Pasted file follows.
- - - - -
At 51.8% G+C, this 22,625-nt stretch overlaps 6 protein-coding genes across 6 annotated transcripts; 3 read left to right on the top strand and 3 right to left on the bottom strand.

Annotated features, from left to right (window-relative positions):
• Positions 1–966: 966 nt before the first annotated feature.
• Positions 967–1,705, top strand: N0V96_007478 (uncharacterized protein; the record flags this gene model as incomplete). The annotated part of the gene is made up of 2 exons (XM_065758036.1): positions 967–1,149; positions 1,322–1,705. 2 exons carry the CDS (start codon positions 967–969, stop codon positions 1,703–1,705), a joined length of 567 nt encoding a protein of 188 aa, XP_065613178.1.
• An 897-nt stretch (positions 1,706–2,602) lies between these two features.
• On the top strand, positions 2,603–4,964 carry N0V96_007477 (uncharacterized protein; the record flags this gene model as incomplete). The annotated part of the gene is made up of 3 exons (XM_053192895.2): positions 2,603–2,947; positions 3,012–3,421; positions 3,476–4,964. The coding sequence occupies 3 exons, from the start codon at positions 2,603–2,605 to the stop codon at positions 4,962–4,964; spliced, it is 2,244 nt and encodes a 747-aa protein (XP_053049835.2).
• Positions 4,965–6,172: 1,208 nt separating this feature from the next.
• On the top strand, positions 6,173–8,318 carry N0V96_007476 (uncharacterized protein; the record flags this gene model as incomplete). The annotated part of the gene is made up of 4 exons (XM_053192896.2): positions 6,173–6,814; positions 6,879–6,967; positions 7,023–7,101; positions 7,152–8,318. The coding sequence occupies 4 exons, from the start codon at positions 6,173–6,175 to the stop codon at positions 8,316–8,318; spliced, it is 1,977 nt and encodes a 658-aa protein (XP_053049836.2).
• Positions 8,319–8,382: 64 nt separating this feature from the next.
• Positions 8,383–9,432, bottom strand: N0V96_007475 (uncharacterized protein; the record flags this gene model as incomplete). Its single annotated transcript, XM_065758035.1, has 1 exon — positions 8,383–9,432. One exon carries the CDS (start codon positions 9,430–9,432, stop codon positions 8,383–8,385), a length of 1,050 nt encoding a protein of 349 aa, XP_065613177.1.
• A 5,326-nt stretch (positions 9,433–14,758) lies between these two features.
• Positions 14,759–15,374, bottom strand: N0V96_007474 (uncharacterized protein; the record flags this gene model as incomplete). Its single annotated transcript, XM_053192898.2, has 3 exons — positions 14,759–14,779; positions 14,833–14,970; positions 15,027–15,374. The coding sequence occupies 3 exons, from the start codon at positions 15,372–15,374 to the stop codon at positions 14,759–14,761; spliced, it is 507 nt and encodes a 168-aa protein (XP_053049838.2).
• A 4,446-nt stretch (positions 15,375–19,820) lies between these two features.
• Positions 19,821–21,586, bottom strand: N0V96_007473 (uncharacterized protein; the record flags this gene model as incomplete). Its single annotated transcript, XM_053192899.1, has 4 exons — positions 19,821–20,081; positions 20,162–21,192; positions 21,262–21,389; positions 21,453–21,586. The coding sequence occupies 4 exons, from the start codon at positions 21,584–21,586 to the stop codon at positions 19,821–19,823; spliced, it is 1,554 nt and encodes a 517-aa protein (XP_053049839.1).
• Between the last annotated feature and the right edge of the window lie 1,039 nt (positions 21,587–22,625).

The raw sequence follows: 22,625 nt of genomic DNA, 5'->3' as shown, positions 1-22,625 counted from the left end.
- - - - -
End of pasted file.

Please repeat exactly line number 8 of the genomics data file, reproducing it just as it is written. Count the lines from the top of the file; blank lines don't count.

• On the top strand, positions 6,173–8,318 carry N0V96_007476 (uncharacterized protein; the record flags this gene model as incomplete). The annotated part of the gene is made up of 4 exons (XM_053192896.2): positions 6,173–6,814; positions 6,879–6,967; positions 7,023–7,101; positions 7,152–8,318. The coding sequence occupies 4 exons, from the start codon at positions 6,173–6,175 to the stop codon at positions 8,316–8,318; spliced, it is 1,977 nt and encodes a 658-aa protein (XP_053049836.2).